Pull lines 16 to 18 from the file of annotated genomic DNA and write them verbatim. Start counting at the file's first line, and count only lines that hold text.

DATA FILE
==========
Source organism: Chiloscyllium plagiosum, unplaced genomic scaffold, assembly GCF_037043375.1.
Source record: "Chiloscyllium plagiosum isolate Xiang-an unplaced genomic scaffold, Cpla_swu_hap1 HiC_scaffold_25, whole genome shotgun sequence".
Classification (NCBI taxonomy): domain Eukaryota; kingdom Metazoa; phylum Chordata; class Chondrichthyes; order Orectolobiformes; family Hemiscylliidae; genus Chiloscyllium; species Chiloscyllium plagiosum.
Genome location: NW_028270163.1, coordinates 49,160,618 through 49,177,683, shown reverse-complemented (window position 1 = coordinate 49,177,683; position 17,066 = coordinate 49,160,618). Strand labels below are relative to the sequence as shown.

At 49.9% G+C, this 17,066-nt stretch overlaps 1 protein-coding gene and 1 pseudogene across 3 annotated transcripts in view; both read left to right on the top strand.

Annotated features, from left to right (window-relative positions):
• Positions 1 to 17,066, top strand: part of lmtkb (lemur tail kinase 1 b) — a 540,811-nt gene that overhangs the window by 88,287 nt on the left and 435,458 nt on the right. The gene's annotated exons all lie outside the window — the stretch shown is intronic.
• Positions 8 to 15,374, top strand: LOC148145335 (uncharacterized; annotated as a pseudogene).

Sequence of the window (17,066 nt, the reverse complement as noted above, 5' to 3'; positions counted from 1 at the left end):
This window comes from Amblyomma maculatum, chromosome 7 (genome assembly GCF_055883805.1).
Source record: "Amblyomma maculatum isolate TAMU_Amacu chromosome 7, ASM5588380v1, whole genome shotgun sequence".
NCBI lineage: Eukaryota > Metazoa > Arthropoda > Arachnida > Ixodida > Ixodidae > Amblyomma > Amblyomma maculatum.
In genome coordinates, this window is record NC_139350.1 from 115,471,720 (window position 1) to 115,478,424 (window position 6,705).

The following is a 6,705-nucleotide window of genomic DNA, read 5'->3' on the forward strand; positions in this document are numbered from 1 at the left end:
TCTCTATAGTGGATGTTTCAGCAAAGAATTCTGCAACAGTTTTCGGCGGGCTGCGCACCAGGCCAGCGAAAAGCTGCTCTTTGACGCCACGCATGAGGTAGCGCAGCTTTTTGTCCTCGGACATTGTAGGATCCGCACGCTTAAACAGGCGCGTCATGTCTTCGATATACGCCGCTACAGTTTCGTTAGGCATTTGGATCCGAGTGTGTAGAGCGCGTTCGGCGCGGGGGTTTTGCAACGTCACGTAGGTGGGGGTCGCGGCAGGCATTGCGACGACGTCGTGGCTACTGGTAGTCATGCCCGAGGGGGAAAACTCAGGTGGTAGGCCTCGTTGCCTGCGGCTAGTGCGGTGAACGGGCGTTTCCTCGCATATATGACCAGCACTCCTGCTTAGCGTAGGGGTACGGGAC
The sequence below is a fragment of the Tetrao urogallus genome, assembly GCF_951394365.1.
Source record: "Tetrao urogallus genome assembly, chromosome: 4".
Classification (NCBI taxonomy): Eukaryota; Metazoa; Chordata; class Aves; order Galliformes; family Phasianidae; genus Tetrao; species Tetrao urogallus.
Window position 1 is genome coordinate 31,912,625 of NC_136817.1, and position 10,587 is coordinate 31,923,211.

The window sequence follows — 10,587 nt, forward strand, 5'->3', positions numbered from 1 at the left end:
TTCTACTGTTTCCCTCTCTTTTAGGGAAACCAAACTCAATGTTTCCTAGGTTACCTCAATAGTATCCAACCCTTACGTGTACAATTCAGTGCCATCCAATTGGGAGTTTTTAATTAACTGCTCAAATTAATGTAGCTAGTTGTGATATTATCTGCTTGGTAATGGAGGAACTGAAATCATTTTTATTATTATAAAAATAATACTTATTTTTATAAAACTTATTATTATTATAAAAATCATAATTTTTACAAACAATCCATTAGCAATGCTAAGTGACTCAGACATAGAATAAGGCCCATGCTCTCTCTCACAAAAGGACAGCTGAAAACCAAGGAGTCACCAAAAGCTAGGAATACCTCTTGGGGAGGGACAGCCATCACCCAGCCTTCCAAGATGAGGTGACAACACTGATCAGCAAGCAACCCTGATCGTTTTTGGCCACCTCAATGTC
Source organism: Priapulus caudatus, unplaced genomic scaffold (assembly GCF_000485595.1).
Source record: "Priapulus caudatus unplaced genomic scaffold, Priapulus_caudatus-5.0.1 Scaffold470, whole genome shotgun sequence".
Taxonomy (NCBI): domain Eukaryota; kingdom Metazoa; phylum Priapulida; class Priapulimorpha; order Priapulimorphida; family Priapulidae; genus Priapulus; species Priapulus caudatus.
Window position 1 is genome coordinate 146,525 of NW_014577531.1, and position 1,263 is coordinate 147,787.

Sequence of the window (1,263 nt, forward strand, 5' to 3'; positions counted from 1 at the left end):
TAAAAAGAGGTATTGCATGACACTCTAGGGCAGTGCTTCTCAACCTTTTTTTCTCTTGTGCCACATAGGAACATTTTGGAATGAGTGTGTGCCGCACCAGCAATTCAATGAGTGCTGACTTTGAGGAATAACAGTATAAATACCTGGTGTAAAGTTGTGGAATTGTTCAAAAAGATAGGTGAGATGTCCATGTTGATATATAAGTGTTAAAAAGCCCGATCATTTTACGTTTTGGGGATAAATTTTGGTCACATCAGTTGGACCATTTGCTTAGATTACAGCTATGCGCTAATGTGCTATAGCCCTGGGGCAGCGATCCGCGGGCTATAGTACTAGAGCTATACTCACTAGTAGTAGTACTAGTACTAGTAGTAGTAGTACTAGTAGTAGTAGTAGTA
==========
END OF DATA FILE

The sequence below is a fragment of the Tetrao urogallus genome, assembly GCF_951394365.1.
Source record: "Tetrao urogallus genome assembly, chromosome: 4".
Classification (NCBI taxonomy): Eukaryota; Metazoa; Chordata; class Aves; order Galliformes; family Phasianidae; genus Tetrao; species Tetrao urogallus.